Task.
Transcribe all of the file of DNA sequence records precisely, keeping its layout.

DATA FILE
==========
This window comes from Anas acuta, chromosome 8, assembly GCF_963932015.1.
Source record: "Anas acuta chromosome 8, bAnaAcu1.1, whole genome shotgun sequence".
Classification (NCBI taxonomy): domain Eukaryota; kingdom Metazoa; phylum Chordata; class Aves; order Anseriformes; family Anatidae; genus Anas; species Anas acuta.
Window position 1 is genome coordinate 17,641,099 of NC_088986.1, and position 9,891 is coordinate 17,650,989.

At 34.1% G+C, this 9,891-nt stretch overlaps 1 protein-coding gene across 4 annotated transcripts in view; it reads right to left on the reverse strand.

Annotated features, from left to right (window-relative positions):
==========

This window comes from Anas acuta, chromosome 8, assembly GCF_963932015.1.
Source record: "Anas acuta chromosome 8, bAnaAcu1.1, whole genome shotgun sequence".
Classification (NCBI taxonomy): domain Eukaryota; kingdom Metazoa; phylum Chordata; class Aves; order Anseriformes; family Anatidae; genus Anas; species Anas acuta.
Window position 1 is genome coordinate 17,641,099 of NC_088986.1, and position 9,891 is coordinate 17,650,989.

At 34.1% G+C, this 9,891-nt stretch overlaps 1 protein-coding gene across 4 annotated transcripts in view; it reads right to left on the reverse strand.

Annotated features, from left to right (window-relative positions):